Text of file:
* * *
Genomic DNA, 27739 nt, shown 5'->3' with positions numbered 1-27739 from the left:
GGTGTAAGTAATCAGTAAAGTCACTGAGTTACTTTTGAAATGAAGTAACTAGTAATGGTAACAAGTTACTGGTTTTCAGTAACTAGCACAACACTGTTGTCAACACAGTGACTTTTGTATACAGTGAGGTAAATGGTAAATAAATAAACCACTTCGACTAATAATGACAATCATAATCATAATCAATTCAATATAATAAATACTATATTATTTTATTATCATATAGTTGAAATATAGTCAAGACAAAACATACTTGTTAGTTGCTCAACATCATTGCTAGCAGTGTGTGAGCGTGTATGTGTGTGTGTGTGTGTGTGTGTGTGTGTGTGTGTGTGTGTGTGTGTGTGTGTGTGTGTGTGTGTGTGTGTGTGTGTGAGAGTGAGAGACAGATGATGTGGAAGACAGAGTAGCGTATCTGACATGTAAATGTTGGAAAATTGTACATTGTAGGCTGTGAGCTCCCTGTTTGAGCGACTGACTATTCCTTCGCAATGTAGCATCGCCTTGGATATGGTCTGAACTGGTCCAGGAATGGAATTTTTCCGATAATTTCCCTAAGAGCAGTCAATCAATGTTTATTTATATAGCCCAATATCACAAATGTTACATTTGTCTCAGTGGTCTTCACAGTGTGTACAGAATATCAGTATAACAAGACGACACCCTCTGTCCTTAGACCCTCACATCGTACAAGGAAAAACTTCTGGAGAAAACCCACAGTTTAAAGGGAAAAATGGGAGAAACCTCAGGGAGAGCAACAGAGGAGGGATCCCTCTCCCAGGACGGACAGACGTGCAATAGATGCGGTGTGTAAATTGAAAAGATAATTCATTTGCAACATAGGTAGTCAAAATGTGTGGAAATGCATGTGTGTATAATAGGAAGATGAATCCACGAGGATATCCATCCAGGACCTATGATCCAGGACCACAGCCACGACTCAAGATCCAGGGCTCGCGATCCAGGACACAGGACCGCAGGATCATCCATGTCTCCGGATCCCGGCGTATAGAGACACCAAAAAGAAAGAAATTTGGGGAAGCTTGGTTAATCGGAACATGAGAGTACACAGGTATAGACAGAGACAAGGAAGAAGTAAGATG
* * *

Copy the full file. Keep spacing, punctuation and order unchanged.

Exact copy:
Genomic DNA, 27739 nt, shown 5'->3' with positions numbered 1-27739 from the left:
GGTGTAAGTAATCAGTAAAGTCACTGAGTTACTTTTGAAATGAAGTAACTAGTAATGGTAACAAGTTACTGGTTTTCAGTAACTAGCACAACACTGTTGTCAACACAGTGACTTTTGTATACAGTGAGGTAAATGGTAAATAAATAAACCACTTCGACTAATAATGACAATCATAATCATAATCAATTCAATATAATAAATACTATATTATTTTATTATCATATAGTTGAAATATAGTCAAGACAAAACATACTTGTTAGTTGCTCAACATCATTGCTAGCAGTGTGTGAGCGTGTATGTGTGTGTGTGTGTGTGTGTGTGTGTGTGTGTGTGTGTGTGTGTGTGTGTGTGTGTGTGTGTGTGTGTGTGTGTGTGAGAGTGAGAGACAGATGATGTGGAAGACAGAGTAGCGTATCTGACATGTAAATGTTGGAAAATTGTACATTGTAGGCTGTGAGCTCCCTGTTTGAGCGACTGACTATTCCTTCGCAATGTAGCATCGCCTTGGATATGGTCTGAACTGGTCCAGGAATGGAATTTTTCCGATAATTTCCCTAAGAGCAGTCAATCAATGTTTATTTATATAGCCCAATATCACAAATGTTACATTTGTCTCAGTGGTCTTCACAGTGTGTACAGAATATCAGTATAACAAGACGACACCCTCTGTCCTTAGACCCTCACATCGTACAAGGAAAAACTTCTGGAGAAAACCCACAGTTTAAAGGGAAAAATGGGAGAAACCTCAGGGAGAGCAACAGAGGAGGGATCCCTCTCCCAGGACGGACAGACGTGCAATAGATGCGGTGTGTAAATTGAAAAGATAATTCATTTGCAACATAGGTAGTCAAAATGTGTGGAAATGCATGTGTGTATAATAGGAAGATGAATCCACGAGGATATCCATCCAGGACCTATGATCCAGGACCACAGCCACGACTCAAGATCCAGGGCTCGCGATCCAGGACACAGGACCGCAGGATCATCCATGTCTCCGGATCCCGGCGTATAGAGACACCAAAAAGAAAGAAATTTGGGGAAGCTTGGTTAATCGGAACATGAGAGTACACAGGTATAGACAGAGACAAGGAAGAAGTAAGATG